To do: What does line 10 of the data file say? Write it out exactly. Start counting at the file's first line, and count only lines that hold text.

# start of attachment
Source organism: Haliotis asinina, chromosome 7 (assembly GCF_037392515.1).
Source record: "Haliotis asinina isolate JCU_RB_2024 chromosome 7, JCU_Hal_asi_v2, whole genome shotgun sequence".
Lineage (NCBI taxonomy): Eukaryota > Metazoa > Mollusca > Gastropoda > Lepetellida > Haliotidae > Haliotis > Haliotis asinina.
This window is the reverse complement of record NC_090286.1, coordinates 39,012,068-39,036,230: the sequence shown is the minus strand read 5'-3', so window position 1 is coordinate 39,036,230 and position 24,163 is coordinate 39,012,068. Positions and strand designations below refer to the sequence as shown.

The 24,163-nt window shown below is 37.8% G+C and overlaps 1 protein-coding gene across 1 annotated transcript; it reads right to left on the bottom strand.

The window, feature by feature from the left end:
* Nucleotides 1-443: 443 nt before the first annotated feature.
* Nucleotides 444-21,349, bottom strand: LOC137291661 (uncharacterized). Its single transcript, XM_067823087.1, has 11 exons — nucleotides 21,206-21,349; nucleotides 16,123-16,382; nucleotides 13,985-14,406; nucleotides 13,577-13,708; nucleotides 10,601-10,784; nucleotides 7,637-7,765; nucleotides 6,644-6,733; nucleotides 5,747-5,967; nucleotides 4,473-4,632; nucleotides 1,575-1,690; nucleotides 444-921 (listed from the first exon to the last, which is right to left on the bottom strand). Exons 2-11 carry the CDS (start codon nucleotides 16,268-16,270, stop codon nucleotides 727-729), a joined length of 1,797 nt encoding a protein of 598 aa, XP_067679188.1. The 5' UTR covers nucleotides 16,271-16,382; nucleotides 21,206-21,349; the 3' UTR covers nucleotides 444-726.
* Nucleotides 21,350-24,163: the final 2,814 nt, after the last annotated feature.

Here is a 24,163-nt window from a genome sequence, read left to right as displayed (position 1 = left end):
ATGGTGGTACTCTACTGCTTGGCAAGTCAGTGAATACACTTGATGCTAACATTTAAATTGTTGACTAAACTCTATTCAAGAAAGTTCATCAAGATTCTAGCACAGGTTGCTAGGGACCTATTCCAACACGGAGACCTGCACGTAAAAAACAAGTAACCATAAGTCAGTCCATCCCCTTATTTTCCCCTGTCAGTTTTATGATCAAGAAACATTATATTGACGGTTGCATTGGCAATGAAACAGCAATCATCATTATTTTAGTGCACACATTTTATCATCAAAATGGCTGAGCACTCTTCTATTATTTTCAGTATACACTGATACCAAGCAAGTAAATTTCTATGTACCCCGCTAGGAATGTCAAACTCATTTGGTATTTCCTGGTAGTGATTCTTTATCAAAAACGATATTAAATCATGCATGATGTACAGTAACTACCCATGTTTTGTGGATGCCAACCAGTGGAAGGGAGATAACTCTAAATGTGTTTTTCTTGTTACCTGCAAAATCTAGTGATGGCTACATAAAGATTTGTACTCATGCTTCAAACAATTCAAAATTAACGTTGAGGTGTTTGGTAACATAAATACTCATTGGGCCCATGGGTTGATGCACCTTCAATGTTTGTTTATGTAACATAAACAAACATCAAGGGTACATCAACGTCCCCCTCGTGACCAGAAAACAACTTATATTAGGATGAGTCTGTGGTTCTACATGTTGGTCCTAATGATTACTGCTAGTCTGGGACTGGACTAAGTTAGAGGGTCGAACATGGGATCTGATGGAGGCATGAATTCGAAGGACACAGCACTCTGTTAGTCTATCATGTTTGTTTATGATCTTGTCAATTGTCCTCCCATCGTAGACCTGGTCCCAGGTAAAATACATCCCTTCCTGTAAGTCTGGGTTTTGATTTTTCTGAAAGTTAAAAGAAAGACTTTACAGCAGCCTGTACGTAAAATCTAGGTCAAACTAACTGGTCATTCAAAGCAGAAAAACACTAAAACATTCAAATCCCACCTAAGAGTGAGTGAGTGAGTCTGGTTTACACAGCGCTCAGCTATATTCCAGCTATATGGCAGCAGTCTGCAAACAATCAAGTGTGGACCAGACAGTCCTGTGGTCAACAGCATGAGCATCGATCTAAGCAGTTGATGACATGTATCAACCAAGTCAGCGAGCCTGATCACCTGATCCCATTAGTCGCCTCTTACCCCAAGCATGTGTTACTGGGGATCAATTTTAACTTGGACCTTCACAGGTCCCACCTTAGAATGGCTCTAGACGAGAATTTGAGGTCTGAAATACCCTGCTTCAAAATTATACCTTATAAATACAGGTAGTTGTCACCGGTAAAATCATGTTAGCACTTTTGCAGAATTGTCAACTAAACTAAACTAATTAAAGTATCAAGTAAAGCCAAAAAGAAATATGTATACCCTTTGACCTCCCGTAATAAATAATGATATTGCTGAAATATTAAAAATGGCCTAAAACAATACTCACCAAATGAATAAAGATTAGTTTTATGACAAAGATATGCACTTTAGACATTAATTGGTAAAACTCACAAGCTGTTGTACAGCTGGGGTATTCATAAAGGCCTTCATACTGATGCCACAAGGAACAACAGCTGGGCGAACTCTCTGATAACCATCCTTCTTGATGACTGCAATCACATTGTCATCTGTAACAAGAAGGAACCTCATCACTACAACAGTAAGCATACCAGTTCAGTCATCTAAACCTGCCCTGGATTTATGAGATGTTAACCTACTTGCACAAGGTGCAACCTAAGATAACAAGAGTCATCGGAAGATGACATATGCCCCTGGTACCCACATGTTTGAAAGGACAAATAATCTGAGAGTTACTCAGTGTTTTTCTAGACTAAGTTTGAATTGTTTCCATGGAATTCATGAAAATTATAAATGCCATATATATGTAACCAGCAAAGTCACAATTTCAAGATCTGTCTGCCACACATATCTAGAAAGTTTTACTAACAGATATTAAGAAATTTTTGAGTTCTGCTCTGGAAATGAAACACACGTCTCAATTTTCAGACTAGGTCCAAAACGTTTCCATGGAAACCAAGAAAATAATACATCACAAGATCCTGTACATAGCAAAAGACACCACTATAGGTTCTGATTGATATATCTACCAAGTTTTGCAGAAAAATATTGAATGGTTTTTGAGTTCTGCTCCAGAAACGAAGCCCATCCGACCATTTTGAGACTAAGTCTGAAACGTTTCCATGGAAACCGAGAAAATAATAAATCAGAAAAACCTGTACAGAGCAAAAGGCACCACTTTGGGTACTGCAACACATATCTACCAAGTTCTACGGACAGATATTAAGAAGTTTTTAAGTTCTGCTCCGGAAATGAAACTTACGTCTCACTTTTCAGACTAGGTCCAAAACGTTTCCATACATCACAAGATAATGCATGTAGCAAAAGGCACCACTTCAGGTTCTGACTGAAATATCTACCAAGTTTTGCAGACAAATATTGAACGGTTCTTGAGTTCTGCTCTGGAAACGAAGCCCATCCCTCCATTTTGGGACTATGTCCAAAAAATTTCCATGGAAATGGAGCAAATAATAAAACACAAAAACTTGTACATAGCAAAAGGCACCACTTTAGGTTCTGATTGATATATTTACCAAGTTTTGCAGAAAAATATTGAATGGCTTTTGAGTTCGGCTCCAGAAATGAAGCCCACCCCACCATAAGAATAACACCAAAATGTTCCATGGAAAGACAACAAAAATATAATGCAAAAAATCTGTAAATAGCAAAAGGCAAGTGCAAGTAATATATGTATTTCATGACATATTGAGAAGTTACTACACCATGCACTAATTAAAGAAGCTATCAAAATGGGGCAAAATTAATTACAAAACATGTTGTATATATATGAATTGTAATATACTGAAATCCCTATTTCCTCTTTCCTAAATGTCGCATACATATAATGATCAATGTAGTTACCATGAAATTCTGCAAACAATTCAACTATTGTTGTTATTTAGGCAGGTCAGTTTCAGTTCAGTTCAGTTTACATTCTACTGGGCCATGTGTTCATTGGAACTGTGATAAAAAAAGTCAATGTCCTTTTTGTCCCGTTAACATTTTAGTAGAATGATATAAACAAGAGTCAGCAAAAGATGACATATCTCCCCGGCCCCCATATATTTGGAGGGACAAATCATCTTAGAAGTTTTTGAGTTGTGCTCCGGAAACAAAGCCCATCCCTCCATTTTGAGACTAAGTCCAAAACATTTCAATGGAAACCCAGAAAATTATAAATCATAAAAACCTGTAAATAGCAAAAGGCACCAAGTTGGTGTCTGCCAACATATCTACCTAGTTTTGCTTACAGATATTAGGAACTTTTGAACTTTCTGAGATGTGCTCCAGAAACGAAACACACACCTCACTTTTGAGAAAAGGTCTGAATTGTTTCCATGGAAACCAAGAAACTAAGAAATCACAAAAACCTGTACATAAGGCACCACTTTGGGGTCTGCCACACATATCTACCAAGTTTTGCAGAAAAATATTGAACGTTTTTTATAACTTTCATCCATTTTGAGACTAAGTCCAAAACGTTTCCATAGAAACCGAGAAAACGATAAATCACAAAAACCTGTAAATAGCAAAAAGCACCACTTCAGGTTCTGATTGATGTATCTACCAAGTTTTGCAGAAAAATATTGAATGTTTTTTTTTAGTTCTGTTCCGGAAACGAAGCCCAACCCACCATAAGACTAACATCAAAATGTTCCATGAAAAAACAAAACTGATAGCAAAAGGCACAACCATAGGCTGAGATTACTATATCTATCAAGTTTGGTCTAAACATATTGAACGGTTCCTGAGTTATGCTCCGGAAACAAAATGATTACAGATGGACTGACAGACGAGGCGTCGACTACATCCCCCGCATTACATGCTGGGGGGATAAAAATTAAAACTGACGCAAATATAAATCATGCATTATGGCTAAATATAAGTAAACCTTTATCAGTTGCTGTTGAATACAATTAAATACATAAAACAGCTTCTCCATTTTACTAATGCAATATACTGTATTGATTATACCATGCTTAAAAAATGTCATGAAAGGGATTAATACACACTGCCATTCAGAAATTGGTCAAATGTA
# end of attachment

Here is a 24,163-nt window from a genome sequence, read left to right as displayed (position 1 = left end):